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snowmelt and your home

Snowmelt Preparation – Is Your Home Ready?

Snowmelt doesn’t just happen towards spring but anytime there’s a change in temperature. Find out how you can keep the melting snow and flowing water away from your basement.

Whether you love or hate snow, there’s nothing you can do about Cleveland, OH, snow until the weather starts warming up. Melting snow can instigate many of the problems homeowners face during rainy weather. Lucky for you, there are things you can do in winter to mitigate the snowmelt effects and protect your foundation. 

Snowmelt flooding happens a lot more than you think. And it can happen anytime there are temperature fluctuations. However, most damage happens in early spring due to faulty gutters, improper runoff, and foundation cracks. Let’s look at ways you can protect your basement from the melting snow. 

Problems Associated with Snowmelt 

Be wary of snow that melts toward spring. Melting snow can introduce copious amounts of water to the foundation soil. Ten inches of snow can produce one inch of water. How much water is produced depends on the weight of the snow. If the drainage is poor, this water will pool and eventually enter your home, causing flooding

Another thing you need to know is that melting snow can also lead to foundation cracks. As the soil gets saturated with water, it exerts hydrostatic pressure on the walls of your foundation. This can cause foundation cracks and bowing foundation walls. 

Keep an eye out for the discharge line of your sump pump in winter. If this pipe is pitched poorly, water from melting can settle and freeze in the pipe leading to pipe obstructions. 

Preparing for Melting Snow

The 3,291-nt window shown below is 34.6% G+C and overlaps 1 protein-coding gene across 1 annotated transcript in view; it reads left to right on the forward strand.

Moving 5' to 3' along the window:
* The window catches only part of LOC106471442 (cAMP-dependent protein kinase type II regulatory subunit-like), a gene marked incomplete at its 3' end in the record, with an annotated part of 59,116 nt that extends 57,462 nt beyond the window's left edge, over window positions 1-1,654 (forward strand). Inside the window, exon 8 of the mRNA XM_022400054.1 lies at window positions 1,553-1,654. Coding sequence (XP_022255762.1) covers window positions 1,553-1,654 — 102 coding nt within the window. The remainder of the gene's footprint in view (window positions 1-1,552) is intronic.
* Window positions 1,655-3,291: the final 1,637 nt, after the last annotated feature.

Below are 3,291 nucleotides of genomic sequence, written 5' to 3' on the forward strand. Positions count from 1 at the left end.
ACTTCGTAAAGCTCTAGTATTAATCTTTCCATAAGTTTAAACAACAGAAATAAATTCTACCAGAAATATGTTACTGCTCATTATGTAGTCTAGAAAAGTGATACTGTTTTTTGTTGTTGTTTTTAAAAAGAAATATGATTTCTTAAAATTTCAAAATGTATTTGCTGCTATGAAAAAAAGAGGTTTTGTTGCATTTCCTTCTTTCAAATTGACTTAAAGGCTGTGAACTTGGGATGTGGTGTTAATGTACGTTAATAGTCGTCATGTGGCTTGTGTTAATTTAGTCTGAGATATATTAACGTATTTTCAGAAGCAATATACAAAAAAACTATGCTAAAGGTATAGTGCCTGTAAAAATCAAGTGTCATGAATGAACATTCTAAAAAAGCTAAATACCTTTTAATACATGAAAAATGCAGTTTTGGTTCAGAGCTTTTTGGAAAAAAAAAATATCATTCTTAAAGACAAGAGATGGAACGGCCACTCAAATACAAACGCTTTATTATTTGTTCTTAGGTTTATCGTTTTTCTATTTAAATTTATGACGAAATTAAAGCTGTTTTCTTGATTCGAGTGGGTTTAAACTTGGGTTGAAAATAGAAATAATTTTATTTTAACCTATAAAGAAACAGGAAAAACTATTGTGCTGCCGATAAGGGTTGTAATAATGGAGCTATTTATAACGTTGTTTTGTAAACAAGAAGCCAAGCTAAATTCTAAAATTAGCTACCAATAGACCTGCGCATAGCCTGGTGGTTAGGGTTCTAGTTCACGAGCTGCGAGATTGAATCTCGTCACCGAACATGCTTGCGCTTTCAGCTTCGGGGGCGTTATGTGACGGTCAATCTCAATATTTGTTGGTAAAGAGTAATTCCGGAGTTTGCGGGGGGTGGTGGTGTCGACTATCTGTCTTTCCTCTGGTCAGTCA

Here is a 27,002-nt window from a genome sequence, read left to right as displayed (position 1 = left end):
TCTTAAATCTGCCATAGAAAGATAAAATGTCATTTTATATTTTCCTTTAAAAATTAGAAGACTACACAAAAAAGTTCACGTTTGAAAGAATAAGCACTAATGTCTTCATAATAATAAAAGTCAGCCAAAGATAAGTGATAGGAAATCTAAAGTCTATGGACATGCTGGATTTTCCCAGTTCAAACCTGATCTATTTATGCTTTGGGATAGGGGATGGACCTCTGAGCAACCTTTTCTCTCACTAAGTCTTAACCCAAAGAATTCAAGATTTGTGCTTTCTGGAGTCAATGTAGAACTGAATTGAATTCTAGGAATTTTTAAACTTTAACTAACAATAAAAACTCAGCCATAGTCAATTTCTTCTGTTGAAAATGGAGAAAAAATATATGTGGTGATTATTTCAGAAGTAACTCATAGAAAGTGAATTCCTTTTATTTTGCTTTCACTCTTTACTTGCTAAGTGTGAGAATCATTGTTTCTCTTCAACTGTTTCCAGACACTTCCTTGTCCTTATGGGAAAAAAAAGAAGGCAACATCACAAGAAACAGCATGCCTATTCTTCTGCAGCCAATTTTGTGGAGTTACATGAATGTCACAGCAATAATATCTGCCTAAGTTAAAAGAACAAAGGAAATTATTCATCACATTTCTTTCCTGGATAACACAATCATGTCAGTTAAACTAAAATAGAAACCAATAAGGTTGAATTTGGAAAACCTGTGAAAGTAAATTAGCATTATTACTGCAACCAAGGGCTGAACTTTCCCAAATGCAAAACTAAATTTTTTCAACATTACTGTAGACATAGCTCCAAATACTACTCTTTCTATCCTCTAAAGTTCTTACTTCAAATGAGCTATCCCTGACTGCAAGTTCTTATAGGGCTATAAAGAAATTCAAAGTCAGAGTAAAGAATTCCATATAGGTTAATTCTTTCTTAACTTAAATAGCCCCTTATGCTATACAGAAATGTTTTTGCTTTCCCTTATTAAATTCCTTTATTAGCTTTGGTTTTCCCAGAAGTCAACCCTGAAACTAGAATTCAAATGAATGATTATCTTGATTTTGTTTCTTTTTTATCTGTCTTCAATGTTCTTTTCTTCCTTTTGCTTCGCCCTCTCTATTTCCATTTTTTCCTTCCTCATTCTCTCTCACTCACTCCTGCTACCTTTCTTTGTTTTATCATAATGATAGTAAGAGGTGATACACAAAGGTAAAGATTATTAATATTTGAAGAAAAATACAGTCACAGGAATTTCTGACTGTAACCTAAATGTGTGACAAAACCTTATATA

Before the weather warms up, you need to figure out how best to deal with thawing snow. Below are some handy tips to get you started. 

  • Shovel away snow that falls around your home’s perimeter so it won’t melt directly next to the foundation. Make sure snow stays several feet away from the foundation. 
  • Check your landscaping before snow starts falling. If the ground slopes inward, regrade it to prevent melt-offs from running toward your home.                                                                      
  • Clear snow that falls on the roof to prevent buildups. This also reduces the amount of water that will flow through the guttering system when the snow thaws. 
  • Add soil up to the frostline to discourage melting snow from flowing toward the foundation. 
  • Keep the surface drainage around your home clear by removing snow and ice. This ensures melting snow drains properly and prevents backups. 
  • Check the exterior of the basement walls for cracks. Seal and repair cracks as they can widen and let in water.
  • Inspect your gutters and downspouts. Clear debris and leaves as they can cause blockages, which can result in ice dams. 
  • Make sure downspouts point away from your home and extend far out. These lines also can be placed in the ground
  • Re-caulk your basement windows to stop snowmelt from leaking into your basement.  
  • Test your basement sump pump to ensure it’s working properly to avoid surprises when snow starts melting. 
  • Invest in other professional basement waterproofing solutions such as an interior drainage system (paired with a sump pump) and a dehumidifier. 

Don’t wait until the last minute to get professional help. Start preparing now and make sure all the necessary measures are in place. If you have basement issues like leaks, condensation, or a faulty sump pump, get in touch with Ohio Basement Systems for a free basement repair inspection and quote. We can investigate and fix the problems as soon as possible. From waterproofing the basement to sealing wall cracks, we’ll do everything to ensure snowmelt doesn’t get into your basement and cause water damage.

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